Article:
I am reading Roberto Goizueta’s new book Christ Our Companion: Toward a Theological Aesthetics of Liberation and I hope to post some reflections on it in the near future (particularly on the appropriation of aesthetics within the logic of liberation theology). For now, I want to post two quotes which further illustrate three points I made in my note on the Kingdom-World-Church theses: 1) the de-centering of the Church vis-a-vis a poor; 2) the sacramental role of the crucified people as mediators of the presence of Christ; 3) the methodological aspect of the preferential option for the poor (an aspect emphasized throughout the work and, in my view, affirmed too exclusively in the first passage below: “nothing other than”). As I said in my earlier post, the first supports the idea that mission precedes church within the theses; the second and third seem to be at odds with central affirmations of the theses. The theses are, of course, only theses; by definition they await further exploration and substantiation. Nevertheless, the complexity of liberation theologies must be kept in mind as the affirmations of the preferential option and the ‘church of the poor’ in thesis 11 are developed .
The preferential option for the poor is nothing other than the assertion that the crucified people of history are the privileged mediators of God’s mercy in the church and in the world. The crucified people are the privileged historical mediation of the crucified and risen Christ in the world. When they extend mercy, they embody Christ’s own offer to the apostles after the resurrection: ‘Peace be with you’ (36).
‘The Spirit of Jesus is in the poor,’ asserts Jon Sobrino, ‘and, with them as his point of departure, he re-creates the entire Church. If this truth is understood in all its depth and in an authentically Trinitarian perspective, it means that the history of God advances indefectibly by way of the poor; that the Spirit of Jesus takes historical flesh in the poor; and that the poor show the direction of history that is in accord with God’s plan.’ In no way does this suggest a ‘parallel church’; rather it specifies the privileged (not exclusive) sociohistorical locus wherein the church is church and discovers what it means to be church…the ecclesiological image of the church of the crucified people posits not a new church but ‘a new mode of being the Church’ (38 – quoting Sobrino’s The True Church and the Poor, 93, 96).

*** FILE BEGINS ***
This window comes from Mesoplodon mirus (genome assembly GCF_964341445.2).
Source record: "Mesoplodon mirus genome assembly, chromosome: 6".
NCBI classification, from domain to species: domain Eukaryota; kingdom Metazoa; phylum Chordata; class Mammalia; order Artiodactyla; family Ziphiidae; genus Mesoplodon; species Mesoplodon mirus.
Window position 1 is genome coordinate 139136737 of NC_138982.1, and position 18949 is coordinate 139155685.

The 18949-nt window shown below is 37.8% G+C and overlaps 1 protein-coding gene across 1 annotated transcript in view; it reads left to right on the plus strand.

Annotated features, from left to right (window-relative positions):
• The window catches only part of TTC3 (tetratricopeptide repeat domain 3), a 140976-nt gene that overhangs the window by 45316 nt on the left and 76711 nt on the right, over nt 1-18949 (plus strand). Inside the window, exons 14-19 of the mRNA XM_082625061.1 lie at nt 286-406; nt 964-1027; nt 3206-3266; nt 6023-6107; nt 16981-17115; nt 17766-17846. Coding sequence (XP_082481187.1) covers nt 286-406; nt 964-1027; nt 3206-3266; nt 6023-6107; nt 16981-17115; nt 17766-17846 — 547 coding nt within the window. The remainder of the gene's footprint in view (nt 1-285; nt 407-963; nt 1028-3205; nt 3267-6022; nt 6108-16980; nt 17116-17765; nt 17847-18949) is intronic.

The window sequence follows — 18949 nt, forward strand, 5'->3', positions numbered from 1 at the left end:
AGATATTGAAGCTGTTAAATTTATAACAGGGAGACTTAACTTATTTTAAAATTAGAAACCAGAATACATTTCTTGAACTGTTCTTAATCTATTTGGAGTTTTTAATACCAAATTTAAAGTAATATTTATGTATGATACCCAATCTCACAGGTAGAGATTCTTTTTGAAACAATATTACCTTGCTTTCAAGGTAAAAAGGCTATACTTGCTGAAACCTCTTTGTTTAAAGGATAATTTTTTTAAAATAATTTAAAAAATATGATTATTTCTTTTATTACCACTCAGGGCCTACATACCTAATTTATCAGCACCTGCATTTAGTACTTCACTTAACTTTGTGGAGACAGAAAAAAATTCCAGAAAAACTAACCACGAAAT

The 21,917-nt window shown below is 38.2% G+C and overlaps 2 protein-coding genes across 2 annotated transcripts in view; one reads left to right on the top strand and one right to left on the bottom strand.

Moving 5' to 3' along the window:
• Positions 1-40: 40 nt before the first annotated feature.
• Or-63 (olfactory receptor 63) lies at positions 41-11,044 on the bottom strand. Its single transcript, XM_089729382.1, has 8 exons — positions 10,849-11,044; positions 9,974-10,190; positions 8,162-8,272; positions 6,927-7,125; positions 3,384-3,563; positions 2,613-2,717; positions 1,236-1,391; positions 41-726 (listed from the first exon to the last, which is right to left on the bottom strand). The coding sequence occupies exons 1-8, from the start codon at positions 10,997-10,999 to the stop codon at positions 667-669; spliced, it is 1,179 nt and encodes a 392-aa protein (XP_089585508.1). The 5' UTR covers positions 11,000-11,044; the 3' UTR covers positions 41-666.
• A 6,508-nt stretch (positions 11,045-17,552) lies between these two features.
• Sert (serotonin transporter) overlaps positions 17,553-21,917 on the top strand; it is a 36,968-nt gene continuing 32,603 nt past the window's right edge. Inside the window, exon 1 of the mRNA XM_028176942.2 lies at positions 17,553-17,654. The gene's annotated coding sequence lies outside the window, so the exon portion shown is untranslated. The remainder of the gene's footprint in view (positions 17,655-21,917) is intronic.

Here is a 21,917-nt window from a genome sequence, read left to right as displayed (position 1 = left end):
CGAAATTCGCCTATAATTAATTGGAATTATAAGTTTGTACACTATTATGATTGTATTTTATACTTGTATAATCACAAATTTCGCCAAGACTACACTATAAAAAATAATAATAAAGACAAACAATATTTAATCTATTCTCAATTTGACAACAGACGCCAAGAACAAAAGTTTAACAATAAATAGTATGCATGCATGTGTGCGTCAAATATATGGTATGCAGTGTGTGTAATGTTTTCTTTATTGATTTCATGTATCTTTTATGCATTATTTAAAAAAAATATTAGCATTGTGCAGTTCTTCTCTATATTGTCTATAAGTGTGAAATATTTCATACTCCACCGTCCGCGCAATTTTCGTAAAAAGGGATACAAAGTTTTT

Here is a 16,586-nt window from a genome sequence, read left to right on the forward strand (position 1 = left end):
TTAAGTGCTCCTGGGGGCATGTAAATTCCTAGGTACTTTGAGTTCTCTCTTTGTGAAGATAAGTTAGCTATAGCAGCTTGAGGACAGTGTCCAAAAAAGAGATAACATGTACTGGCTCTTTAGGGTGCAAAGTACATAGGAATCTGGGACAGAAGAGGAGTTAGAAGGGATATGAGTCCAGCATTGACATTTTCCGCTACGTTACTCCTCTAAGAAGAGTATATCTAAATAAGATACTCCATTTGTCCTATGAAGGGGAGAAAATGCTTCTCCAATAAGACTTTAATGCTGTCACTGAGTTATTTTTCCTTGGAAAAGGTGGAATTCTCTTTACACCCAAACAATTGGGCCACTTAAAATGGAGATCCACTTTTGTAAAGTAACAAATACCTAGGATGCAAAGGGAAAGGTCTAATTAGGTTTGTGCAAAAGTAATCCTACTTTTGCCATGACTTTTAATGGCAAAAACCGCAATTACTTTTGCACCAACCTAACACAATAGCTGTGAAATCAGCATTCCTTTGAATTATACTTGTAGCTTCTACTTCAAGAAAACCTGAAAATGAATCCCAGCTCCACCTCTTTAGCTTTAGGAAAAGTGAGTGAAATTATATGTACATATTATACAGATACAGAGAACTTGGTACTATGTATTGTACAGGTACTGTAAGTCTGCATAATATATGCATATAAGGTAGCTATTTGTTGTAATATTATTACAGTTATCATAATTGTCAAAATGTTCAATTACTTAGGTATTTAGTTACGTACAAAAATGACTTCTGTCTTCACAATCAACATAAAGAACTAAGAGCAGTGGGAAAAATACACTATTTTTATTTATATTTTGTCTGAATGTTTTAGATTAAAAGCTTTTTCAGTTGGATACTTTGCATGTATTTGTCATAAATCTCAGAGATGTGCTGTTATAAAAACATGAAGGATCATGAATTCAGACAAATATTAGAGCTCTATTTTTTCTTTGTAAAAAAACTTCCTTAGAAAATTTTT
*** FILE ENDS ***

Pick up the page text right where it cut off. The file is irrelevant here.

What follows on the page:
I have just begun an intensive reading of liberation theologians and, in particular, Jon Sobrino. From time to time I will post interesting/provocative passages or ideas I find. Here’s one:
In this passage in Jesus the Liberator, Sobrino looks at two “all-embracing” realities which could function as the ultimate, eschatological reality for faith and the governing center for theology: the Kingdom of God and the resurrection. After providing a number of affirmations of how the resurrection could fulfill this role (and the resurrection as an eschatological reality will, of course, be central in Christ the Liberator), he nevertheless concludes:
If Jesus’ resurrection is to function as the ultimate for a theology [of liberation], an immense interpretative effort is clearly needed, which is not necessary if the ultimate is the Kingdom of God. The resurrection of itself possesses great power for expressing the ultimate meaning of history, final utopia, radical hope, but it does not possess so much power for showing how we have to live now in history and guide it toward utopia.
Furthermore, as happens with any symbol of the ultimate one chooses – including that of the Kingdom of God – the resurrection also has its limitations and dangers, not maybe as a pure concept, but in practice. There is no need to be shocked by these words, since anything we human beings touch, however good and holy – prayer, the struggle for justice, the very idea of God – is subject to our limitation and concupiscence. So history shows that a precipitate and one-sided penchant for the resurrection can and usually does encourage an individualism without a people, a hope without praxis, an enthusiasm without a following of Jesus: in short, a transcendence without history, a God without a Kingdom…Liberation theology is particularly sensitive to this danger.
All this has to be understood correctly. Of course I am not saying that Jesus’ resurrection is not a central reality for faith and for theology, and liberation theology in fact gives it the greatest importance and uses it as an expression of the ultimate. Jose Miranda criticizes Marx precisely on the basis of the resurrection, accusing him of not daring to conceive a transformation of reality that goes so far as to include ‘the resurrection of the dead.’ All I am trying to say is that Jesus’ resurrection is not considered as apt a reality as the Kingdom of God for featuring as the ultimate and organizing and ranking the whole of faith and theology. The resurrection will be very much taken into account, but from within something more all-embracing, the Kingdom of God.
Jon Sobrino, Jesus the Liberator, 124-125